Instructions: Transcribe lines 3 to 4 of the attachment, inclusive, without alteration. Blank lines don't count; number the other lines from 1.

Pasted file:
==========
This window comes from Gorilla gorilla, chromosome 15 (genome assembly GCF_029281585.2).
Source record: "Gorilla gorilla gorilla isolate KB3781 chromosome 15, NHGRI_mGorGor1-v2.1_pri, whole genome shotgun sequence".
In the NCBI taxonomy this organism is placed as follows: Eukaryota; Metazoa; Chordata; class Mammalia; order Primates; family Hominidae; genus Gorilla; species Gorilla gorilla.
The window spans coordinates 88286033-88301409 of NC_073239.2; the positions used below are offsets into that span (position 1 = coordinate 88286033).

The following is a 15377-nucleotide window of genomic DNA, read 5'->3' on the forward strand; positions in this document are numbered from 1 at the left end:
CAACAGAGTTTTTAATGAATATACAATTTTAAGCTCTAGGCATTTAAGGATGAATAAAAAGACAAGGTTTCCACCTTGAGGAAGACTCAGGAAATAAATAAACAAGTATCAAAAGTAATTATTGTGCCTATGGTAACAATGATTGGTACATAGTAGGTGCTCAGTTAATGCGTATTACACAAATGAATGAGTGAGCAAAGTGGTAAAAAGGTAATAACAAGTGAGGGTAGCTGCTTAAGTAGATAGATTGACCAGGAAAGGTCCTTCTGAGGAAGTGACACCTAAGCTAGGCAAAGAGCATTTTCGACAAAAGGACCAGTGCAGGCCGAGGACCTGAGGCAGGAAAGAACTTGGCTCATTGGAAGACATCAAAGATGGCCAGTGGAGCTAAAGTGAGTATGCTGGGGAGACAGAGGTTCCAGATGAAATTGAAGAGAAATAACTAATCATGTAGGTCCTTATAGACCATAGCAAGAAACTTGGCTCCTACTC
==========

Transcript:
In the NCBI taxonomy this organism is placed as follows: Eukaryota; Metazoa; Chordata; class Mammalia; order Primates; family Hominidae; genus Gorilla; species Gorilla gorilla.
The window spans coordinates 88286033-88301409 of NC_073239.2; the positions used below are offsets into that span (position 1 = coordinate 88286033).